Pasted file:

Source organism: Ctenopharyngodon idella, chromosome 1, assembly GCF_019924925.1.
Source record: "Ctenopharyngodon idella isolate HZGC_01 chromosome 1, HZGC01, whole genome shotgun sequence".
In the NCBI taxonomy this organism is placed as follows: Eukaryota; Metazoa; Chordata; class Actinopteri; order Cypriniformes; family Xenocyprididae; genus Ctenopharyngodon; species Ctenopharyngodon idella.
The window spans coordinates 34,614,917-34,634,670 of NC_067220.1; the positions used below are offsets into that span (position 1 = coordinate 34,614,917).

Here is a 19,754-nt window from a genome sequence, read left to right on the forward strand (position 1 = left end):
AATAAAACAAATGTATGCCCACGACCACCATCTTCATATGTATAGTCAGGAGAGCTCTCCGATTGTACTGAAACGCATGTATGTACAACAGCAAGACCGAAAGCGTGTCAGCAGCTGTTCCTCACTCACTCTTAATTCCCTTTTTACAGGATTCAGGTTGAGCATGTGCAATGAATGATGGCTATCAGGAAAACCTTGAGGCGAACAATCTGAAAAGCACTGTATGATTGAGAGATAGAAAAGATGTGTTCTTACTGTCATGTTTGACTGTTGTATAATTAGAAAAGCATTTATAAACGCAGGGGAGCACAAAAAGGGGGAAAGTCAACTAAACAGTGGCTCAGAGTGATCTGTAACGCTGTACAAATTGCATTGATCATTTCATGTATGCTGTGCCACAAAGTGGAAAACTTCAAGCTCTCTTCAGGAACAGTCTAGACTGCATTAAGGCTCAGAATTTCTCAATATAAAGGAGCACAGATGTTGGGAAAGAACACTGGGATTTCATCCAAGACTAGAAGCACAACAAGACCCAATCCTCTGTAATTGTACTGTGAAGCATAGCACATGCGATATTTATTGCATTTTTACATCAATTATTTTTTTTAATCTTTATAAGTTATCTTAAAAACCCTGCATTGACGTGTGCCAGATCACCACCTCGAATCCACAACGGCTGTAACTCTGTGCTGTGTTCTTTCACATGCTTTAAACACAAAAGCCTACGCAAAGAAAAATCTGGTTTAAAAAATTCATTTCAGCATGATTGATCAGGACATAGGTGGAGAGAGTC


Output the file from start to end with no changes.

Source organism: Ctenopharyngodon idella, chromosome 1, assembly GCF_019924925.1.
Source record: "Ctenopharyngodon idella isolate HZGC_01 chromosome 1, HZGC01, whole genome shotgun sequence".
In the NCBI taxonomy this organism is placed as follows: Eukaryota; Metazoa; Chordata; class Actinopteri; order Cypriniformes; family Xenocyprididae; genus Ctenopharyngodon; species Ctenopharyngodon idella.
The window spans coordinates 34,614,917-34,634,670 of NC_067220.1; the positions used below are offsets into that span (position 1 = coordinate 34,614,917).

Here is a 19,754-nt window from a genome sequence, read left to right on the forward strand (position 1 = left end):
AATAAAACAAATGTATGCCCACGACCACCATCTTCATATGTATAGTCAGGAGAGCTCTCCGATTGTACTGAAACGCATGTATGTACAACAGCAAGACCGAAAGCGTGTCAGCAGCTGTTCCTCACTCACTCTTAATTCCCTTTTTACAGGATTCAGGTTGAGCATGTGCAATGAATGATGGCTATCAGGAAAACCTTGAGGCGAACAATCTGAAAAGCACTGTATGATTGAGAGATAGAAAAGATGTGTTCTTACTGTCATGTTTGACTGTTGTATAATTAGAAAAGCATTTATAAACGCAGGGGAGCACAAAAAGGGGGAAAGTCAACTAAACAGTGGCTCAGAGTGATCTGTAACGCTGTACAAATTGCATTGATCATTTCATGTATGCTGTGCCACAAAGTGGAAAACTTCAAGCTCTCTTCAGGAACAGTCTAGACTGCATTAAGGCTCAGAATTTCTCAATATAAAGGAGCACAGATGTTGGGAAAGAACACTGGGATTTCATCCAAGACTAGAAGCACAACAAGACCCAATCCTCTGTAATTGTACTGTGAAGCATAGCACATGCGATATTTATTGCATTTTTACATCAATTATTTTTTTTAATCTTTATAAGTTATCTTAAAAACCCTGCATTGACGTGTGCCAGATCACCACCTCGAATCCACAACGGCTGTAACTCTGTGCTGTGTTCTTTCACATGCTTTAAACACAAAAGCCTACGCAAAGAAAAATCTGGTTTAAAAAATTCATTTCAGCATGATTGATCAGGACATAGGTGGAGAGAGTC